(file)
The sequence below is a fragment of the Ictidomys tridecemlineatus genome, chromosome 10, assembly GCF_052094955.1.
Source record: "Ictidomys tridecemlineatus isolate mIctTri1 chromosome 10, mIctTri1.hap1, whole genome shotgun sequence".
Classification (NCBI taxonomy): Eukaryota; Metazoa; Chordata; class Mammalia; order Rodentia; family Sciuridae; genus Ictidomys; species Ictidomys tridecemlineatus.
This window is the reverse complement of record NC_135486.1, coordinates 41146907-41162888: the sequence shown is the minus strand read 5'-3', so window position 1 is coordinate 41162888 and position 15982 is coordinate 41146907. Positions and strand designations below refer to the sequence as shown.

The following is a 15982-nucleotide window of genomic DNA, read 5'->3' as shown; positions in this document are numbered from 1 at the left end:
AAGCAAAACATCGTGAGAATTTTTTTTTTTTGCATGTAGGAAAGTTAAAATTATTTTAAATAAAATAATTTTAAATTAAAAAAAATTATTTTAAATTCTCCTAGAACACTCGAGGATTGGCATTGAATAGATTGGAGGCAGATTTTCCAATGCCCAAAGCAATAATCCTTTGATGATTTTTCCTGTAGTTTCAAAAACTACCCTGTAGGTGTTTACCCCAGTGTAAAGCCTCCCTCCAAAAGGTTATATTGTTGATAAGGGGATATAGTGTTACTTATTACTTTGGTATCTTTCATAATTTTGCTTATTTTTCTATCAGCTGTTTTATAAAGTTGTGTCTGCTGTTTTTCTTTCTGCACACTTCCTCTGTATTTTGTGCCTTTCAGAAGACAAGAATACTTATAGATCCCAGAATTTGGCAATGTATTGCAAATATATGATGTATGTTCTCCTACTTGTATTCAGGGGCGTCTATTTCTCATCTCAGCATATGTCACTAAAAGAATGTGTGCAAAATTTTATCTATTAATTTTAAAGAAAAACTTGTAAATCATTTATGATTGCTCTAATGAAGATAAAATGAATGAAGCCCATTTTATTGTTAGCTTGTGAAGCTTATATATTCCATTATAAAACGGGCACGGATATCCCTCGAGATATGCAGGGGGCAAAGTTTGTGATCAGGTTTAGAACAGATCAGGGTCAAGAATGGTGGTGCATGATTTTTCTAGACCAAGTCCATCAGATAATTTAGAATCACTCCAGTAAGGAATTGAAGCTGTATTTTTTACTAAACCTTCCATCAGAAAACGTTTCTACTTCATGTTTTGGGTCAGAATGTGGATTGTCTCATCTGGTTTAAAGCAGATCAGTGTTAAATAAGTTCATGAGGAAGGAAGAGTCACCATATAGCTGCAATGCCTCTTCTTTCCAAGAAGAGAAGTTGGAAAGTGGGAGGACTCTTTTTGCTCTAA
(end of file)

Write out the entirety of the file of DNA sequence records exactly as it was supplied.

The sequence below is a fragment of the Ictidomys tridecemlineatus genome, chromosome 10, assembly GCF_052094955.1.
Source record: "Ictidomys tridecemlineatus isolate mIctTri1 chromosome 10, mIctTri1.hap1, whole genome shotgun sequence".
Classification (NCBI taxonomy): Eukaryota; Metazoa; Chordata; class Mammalia; order Rodentia; family Sciuridae; genus Ictidomys; species Ictidomys tridecemlineatus.
This window is the reverse complement of record NC_135486.1, coordinates 41146907-41162888: the sequence shown is the minus strand read 5'-3', so window position 1 is coordinate 41162888 and position 15982 is coordinate 41146907. Positions and strand designations below refer to the sequence as shown.

The following is a 15982-nucleotide window of genomic DNA, read 5'->3' as shown; positions in this document are numbered from 1 at the left end:
AAGCAAAACATCGTGAGAATTTTTTTTTTTTGCATGTAGGAAAGTTAAAATTATTTTAAATAAAATAATTTTAAATTAAAAAAAATTATTTTAAATTCTCCTAGAACACTCGAGGATTGGCATTGAATAGATTGGAGGCAGATTTTCCAATGCCCAAAGCAATAATCCTTTGATGATTTTTCCTGTAGTTTCAAAAACTACCCTGTAGGTGTTTACCCCAGTGTAAAGCCTCCCTCCAAAAGGTTATATTGTTGATAAGGGGATATAGTGTTACTTATTACTTTGGTATCTTTCATAATTTTGCTTATTTTTCTATCAGCTGTTTTATAAAGTTGTGTCTGCTGTTTTTCTTTCTGCACACTTCCTCTGTATTTTGTGCCTTTCAGAAGACAAGAATACTTATAGATCCCAGAATTTGGCAATGTATTGCAAATATATGATGTATGTTCTCCTACTTGTATTCAGGGGCGTCTATTTCTCATCTCAGCATATGTCACTAAAAGAATGTGTGCAAAATTTTATCTATTAATTTTAAAGAAAAACTTGTAAATCATTTATGATTGCTCTAATGAAGATAAAATGAATGAAGCCCATTTTATTGTTAGCTTGTGAAGCTTATATATTCCATTATAAAACGGGCACGGATATCCCTCGAGATATGCAGGGGGCAAAGTTTGTGATCAGGTTTAGAACAGATCAGGGTCAAGAATGGTGGTGCATGATTTTTCTAGACCAAGTCCATCAGATAATTTAGAATCACTCCAGTAAGGAATTGAAGCTGTATTTTTTACTAAACCTTCCATCAGAAAACGTTTCTACTTCATGTTTTGGGTCAGAATGTGGATTGTCTCATCTGGTTTAAAGCAGATCAGTGTTAAATAAGTTCATGAGGAAGGAAGAGTCACCATATAGCTGCAATGCCTCTTCTTTCCAAGAAGAGAAGTTGGAAAGTGGGAGGACTCTTTTTGCTCTAA